The Simple Dollar Morning Roundup: Good Faith Estimate Edition

We received our good faith estimate on our home purchase today and my wife and I were quite happy with it. Everything on there was either equal to or less than what our estimates were, and I was concerned that our estimates were on the low side. The house process is sailing right along.

Curb Appeal: One Of My Best Investments Yet Or How I Turned $80 Into $5,000 With Minimal Risk And Effort That’s a very nice idea – I can certainly say that this will add to the curb appeal of the house we just bought in future years. (@ the digerati life)

Understanding The Fine Print Of A Loan Can Save You Money And Grief If you’re going to borrow money from someone (and this includes a credit card) and you don’t read the fine print, as far as I’m concerned, you’re basically asking for something bad to happen. If it’s there in black and white, it’s your responsibility to read it. (@ generation x finance)

Personal Finance Advice Graduates Don’t Want To Hear I agree with almost every point, but I would have completely blown it off five years ago. Stupid me. (@ nytimes via frugal law student)

The Simple Dollar Retro: I Hate Leftovers: Fighting The Battle With Recycled Food And Winning Just yesterday, a reader left a sarcastic comment about how it was a waste of time to eat leftovers because he didn’t feel that leftovers suited his discriminating palate. The real truth is that I didn’t like leftovers either until I figured out how to make them really, really good on the cheap.

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  1. martha in mobile says:

    Re: landscaping — it is certainly true that landscaping adds value, but a nice tree near a fence in a backyard is not going to add $5K just because that is what it would cost to buy it/plant it. A beautifully landscaped yard may add even more than $5K — and it will cost almost that much to install and maintain.

  2. guinness416 says:

    I’m wary of “curb appeal” estimates, they’re all over the map. I will say a house around the corner from me actually lost a few potential buyers because of the large tree outside – between it and the canopy on the porch, the front room was way too dark. I guess may be different for suburbanites where they have a largish garden. We have a mature tree at the back of our garden, but didn’t give it a second thought when we initially saw the place.

  3. Alisha says:

    Watch out for that “Good Faith Estimate.” My husband and I just bought our first house (closed last week), and the actual closing costs were almost double our “GFE,” and 20% more than the MAX we told them we could pay. We found out our actual closing costs at 3:45 on Tuesday, and we were closing at 2 pm the next day. Oh, and that has to be in a cashier’s check.

    In an hour and fifteen minutes, we scrounged around, transfered money from all our hidey-holes, begged from our parents, and got the cashier’s check.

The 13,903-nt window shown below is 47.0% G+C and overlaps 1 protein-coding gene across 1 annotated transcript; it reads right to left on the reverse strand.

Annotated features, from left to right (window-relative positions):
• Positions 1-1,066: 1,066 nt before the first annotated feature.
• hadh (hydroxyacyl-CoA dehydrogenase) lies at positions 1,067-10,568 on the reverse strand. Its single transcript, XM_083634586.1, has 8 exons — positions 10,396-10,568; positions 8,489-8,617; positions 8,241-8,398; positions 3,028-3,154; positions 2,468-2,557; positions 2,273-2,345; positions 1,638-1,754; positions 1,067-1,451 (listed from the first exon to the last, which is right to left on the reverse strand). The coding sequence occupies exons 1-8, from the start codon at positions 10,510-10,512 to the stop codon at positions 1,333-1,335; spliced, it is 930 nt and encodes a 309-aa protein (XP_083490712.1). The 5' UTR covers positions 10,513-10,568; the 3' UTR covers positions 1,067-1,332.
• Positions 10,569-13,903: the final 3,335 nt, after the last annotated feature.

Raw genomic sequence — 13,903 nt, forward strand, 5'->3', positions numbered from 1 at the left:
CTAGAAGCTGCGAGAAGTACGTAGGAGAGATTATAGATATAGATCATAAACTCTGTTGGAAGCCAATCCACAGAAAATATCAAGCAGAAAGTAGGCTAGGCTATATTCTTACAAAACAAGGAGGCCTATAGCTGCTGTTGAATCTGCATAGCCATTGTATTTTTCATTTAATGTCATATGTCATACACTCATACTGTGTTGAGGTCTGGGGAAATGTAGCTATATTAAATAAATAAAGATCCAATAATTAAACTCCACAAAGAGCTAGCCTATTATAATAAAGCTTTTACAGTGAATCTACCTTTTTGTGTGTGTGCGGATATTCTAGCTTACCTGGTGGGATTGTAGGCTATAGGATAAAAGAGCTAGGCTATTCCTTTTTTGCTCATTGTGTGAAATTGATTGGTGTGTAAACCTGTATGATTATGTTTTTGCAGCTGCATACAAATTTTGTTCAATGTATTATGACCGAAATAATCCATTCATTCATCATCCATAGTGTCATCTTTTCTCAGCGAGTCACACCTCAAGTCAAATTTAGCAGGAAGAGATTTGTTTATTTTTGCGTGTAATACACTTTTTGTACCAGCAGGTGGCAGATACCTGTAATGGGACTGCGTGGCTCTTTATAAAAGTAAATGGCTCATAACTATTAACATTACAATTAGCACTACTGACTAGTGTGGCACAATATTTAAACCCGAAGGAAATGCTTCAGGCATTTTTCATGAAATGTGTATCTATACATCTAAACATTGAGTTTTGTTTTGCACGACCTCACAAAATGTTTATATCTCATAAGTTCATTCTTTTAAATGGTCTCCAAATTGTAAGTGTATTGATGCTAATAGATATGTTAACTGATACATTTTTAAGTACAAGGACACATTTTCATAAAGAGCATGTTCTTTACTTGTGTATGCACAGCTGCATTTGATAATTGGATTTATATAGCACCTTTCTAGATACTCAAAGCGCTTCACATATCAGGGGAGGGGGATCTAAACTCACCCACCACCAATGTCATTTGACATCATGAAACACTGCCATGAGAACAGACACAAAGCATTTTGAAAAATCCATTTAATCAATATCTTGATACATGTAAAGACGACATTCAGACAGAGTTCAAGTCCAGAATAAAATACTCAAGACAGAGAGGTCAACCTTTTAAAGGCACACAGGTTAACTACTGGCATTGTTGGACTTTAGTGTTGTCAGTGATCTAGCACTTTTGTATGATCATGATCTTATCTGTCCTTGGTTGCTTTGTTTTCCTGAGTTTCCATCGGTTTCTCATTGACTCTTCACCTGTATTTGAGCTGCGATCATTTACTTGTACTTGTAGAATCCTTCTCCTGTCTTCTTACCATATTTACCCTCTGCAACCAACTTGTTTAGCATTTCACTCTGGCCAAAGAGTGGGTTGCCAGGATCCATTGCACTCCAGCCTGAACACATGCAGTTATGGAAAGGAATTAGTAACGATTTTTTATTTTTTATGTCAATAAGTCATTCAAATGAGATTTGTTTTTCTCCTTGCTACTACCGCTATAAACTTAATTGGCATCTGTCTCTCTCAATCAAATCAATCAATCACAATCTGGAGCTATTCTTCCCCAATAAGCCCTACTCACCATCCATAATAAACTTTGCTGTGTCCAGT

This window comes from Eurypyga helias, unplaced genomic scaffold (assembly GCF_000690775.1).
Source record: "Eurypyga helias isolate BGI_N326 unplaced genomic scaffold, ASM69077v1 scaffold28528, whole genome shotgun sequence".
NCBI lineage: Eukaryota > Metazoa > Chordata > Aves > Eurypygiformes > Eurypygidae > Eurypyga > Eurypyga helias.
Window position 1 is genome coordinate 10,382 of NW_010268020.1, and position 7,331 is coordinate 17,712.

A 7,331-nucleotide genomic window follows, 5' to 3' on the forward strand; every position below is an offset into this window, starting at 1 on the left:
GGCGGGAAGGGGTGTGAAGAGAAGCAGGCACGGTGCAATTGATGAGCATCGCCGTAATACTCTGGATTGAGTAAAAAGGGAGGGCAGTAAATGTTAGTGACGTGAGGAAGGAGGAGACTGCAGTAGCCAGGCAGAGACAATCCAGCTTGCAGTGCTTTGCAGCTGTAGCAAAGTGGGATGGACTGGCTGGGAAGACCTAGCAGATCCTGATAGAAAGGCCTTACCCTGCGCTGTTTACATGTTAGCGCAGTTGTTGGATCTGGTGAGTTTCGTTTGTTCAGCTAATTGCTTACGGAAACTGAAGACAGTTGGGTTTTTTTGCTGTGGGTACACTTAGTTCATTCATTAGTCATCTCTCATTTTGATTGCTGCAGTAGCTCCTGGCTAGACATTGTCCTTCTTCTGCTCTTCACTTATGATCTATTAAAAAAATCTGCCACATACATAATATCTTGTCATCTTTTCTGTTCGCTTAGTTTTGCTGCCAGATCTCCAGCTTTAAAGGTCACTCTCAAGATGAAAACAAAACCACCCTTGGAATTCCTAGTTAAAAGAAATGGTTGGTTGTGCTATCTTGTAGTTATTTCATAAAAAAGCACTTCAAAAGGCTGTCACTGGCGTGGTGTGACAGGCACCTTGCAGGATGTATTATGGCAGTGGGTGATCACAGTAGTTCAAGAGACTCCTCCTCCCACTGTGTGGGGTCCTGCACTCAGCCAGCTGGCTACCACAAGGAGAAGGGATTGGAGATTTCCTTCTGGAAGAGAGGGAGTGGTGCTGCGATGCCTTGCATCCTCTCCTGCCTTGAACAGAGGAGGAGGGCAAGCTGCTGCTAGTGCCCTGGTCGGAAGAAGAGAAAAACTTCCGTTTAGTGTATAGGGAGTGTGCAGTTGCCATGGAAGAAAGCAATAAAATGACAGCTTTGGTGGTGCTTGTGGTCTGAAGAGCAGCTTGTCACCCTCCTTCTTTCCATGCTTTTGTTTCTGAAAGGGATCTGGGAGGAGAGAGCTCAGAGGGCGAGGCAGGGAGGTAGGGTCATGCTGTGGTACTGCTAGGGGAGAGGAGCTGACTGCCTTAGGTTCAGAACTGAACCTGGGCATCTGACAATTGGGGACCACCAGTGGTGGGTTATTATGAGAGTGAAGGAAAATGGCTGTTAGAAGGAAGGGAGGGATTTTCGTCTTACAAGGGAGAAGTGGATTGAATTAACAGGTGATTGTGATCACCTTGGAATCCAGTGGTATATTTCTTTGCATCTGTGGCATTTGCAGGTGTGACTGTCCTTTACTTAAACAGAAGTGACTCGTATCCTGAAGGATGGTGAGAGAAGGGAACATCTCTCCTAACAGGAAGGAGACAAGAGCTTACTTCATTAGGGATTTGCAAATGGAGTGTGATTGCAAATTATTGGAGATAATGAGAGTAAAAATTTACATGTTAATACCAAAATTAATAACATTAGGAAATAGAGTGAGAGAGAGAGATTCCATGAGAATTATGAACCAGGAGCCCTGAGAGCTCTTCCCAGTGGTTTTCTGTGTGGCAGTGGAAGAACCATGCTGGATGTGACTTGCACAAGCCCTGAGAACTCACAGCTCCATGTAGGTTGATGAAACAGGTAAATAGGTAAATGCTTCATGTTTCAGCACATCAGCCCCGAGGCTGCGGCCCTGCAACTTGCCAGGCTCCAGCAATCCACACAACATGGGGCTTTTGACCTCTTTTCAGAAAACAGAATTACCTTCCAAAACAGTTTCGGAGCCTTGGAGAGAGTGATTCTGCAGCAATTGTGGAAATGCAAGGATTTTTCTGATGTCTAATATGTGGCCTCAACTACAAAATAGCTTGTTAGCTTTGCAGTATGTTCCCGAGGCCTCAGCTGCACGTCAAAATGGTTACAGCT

GFEs don’t have to take into account the settlement agent’s fees, title listing fees, and about a zillion other things I didn’t even recognize. There are also basically no laws governing their accuracy, as far as I can tell.

    We would have argued, fought, insisted that they stay within 30% of their estimate, but they don’t give you any time–that’s why they call the DAY before.

    Oh, and then the 30-year-old refrigerator in the house we bought died the second day we were in the house.

    Emergency fund? What emergency fund?

    So we’re having a very frugal month or so. :)

    Good thing we don’t have any kids and the cat and car are both healthy (fingers crossed).

    Good luck with your house—but consider yourself WARNED. Also, you *cannot* put any of the closing costs on a line of credit of any kind. Just FYI.

  4. kingking says:

    I completely agree with Alisha, watch out for the good faith estimate, it’s usually not worth the paper it’s printed on. My husband and I have purchased 5 homes through the years, and none of the closing cost estimates have been any where close to the actual figure. If you close near the first of the month, the interest you pay is higher (for a complete month versus partial) and usually isn’t reflected in your GFE. Also, you will most likely have to pay an estimated full year’s hazard insurance and property taxes into escrow, in addition to a cushion in case the mortgage company’s estimate is low. My advice is to have an extra three to five thousand available the day prior to closing so you won’t have to scramble transferring money for your cashier’s check. Good luck.

  5. Jennifer says:

    Concerning the good faith estimate, you poor folks got ripped off!!!

    Since people only usually buy a house once or twice in their lives, they (the loan broker, bank, escrow people, appraiser, title company) KNOW how to slam it to people, and they do it at the last minute so people feel they have no choice but to pay.

    If ANYONE reads this post and they are buying or are in escrow, please let me help you knock off those garbage fees, I save people an average of 5000 to 10,000 dollars on escrows.
    Recent example, recently some friends wee buying a house and they wanted to charge them 4500.00 for title fees! I found them a title company that would do it for 360.00 dollars, yes, you read that right, Three hundred and sixty dollars instead of forty five hundred dollars. The loan broker was charging them 7600 for the loan, I got him down to 1900.

    Please let me help you get these unethical outrageous fees down!!!

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